Brazilians are very proud that they produce nearly all of what their people need, and imports very few things. But--from our viewpoint, as we live in a small rural town--it seems like everything is made so cheaply down here. Maybe, as we eventually have easier access to larger stores in Curitiba, we will find tools, furniture, housewares, etc. that are of more reliable quality. In the meantime, I'm sure that I'll be adding pictures to this post, as Dennis tackles more broken items.
Both front and back door locks are very loose, and will probably fall out soon. There are huge gaps between the two doors and the door frames and floor--we probably will have to live with the side gaps. But I plan on hand sewing two cloth tubes and fill them with rice, to stuff into the floor gaps (when I can find some fabric, which isn't sold in this town), so the wind won't come whistling through. Our front door lacked a hinge pin and was warping; we found it and put it back in.
Our table and chairs (brand new when we arrived in May) started coming apart soon after we arrived. After wood-gluing, nailing and screwing didn't work, Dennis tried the electric drill he bought to re-hang the curtains (see below) with another bit--it was stripped. He bought a screwdriver--it was stripped! Finally, he bought brackets and a heavy-duty screwdriver (with metal harder than screws) to fix the chairs. We THINK that the chairs will survive now; the table is next; it is wobbling. The door fell off of our bedroom armoire (clothes closet)--Dennis bought bolts and washers and another bit for the power screwdriver, and re-attached the door. Then a drawer front on the armoire came off...Fixed that--check! Two drawers on our dresser got REALLY stuck. He's still working on those--they keep getting stuck.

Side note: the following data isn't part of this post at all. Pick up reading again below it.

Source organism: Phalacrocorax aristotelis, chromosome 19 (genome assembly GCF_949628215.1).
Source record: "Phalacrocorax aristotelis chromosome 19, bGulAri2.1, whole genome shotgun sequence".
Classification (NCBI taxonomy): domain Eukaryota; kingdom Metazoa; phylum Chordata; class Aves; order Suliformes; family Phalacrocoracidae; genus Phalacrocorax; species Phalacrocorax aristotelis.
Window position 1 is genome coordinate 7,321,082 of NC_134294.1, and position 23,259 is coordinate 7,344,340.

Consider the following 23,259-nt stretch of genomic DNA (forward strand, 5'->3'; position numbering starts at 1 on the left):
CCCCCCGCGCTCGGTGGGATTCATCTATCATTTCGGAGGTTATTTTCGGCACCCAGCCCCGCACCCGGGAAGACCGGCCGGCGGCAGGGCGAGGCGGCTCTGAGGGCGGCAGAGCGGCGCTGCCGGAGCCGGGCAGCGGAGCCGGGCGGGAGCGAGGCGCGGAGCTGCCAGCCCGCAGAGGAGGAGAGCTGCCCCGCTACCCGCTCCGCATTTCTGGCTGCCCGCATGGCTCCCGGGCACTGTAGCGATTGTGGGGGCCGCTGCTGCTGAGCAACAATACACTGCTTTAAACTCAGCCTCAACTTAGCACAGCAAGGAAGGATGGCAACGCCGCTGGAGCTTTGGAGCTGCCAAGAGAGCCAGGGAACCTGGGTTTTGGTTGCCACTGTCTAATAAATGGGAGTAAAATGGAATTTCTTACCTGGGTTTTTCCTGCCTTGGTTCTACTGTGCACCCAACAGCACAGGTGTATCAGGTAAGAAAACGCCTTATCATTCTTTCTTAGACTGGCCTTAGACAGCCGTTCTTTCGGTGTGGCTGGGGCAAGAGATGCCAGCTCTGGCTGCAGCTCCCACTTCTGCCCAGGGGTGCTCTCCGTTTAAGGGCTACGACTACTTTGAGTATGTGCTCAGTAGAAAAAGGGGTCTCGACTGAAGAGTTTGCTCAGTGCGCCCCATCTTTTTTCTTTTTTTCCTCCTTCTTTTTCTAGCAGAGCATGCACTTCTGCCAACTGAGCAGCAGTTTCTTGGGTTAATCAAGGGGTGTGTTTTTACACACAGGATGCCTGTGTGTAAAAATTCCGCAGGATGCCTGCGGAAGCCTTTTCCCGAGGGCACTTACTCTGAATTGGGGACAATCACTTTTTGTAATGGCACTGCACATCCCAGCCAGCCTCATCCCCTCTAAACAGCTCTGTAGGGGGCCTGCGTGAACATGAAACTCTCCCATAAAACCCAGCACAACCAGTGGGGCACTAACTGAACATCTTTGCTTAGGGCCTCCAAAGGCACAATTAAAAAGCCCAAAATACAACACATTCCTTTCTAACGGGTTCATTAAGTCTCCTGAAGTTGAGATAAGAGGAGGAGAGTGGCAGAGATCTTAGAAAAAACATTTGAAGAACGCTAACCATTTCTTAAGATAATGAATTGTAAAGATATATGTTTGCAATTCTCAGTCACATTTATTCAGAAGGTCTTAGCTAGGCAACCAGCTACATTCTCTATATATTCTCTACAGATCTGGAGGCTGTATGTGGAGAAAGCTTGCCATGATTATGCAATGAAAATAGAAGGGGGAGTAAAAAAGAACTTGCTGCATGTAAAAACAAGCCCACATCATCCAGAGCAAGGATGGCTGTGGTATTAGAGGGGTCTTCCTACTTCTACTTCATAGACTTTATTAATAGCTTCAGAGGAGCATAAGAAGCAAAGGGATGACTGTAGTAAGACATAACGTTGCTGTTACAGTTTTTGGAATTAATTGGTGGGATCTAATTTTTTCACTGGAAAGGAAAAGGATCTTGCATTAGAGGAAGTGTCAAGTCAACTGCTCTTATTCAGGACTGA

Our curtain rod fell out of the wall. With 27+ holes in that wall (you can see a few of them in the picture above), molly screws thru the large holes didn't work, so Dennis bought an electric drill with a bit meant for drilling thru cement (our walls). We have high ceilings, so Dennis had to make another trip into town for a ladder to reach that high (remember, our chairs were in dangerous condition), some simple heavy duty hooks and an extension cord to reach across the room from the only available plug-in. The first time he used it, the bit was stripped. He ended up pounding wooden shims into the large holes, then pounding the rod hooks into new holes he made by hand. The second time he climbed up on the ladder, it "melted" under his weight. So funny! We put it out back so people could climb over the ledge. The ladder just melted more. Dennis hopes to find rebar, to stick up the inside of the hollow ladders legs. He thinks he can save it yet---???
We bought a small, simple desk-like table to give me some work space in the kitchen. Its drawer kept falling out; so Dennis straightened the runner and it works well now. There is no central heating here, so we rely on small electric heaters. During the 3-4 months of cold weather, we have gone through three small heaters, thanks to switches whose flimsy plastic are first to break. Dennis carefully wedged a screw into the switch of our third heater and it lasted us two more months, until it melted the plastic around the switch and died. We've agreed to not touch the switches on our 4th (newest) heater, which has been packed away until next winter (June down here). Here's a "Tender Mercy" story: Yesterday, I picked up the heater, intending to warm things up. I tripped over a leg of the clothes hanger, fell to the floor, and dropped the heater. I was fine, but I kept saying over and over, "Please bless the heater!" I plugged it in--nothing...sick. Several times during the night, I prayed, "Please bless the heater." This morning, I confessed to Dennis. He initially reacted with "You broke our brand new heater?!" He plugged it in--it works. Thank you, Heavenly Father!
We got out our brand new fan, since some days have been really hot so far this spring. Yep! We broke it somehow when trying to stuff it in a corner during the winter. Never fear--Dennis is here! He inserted screws into the plastic holes and VOILÁ! (French) It works just fine now! Uh-Oh! Another door hinge on our armoire fell out. Good things P-Day ("Prepare"-Day, minus the initial "P"). I'll hurry and publish this post before I have to add to the list of repair work...What's next?!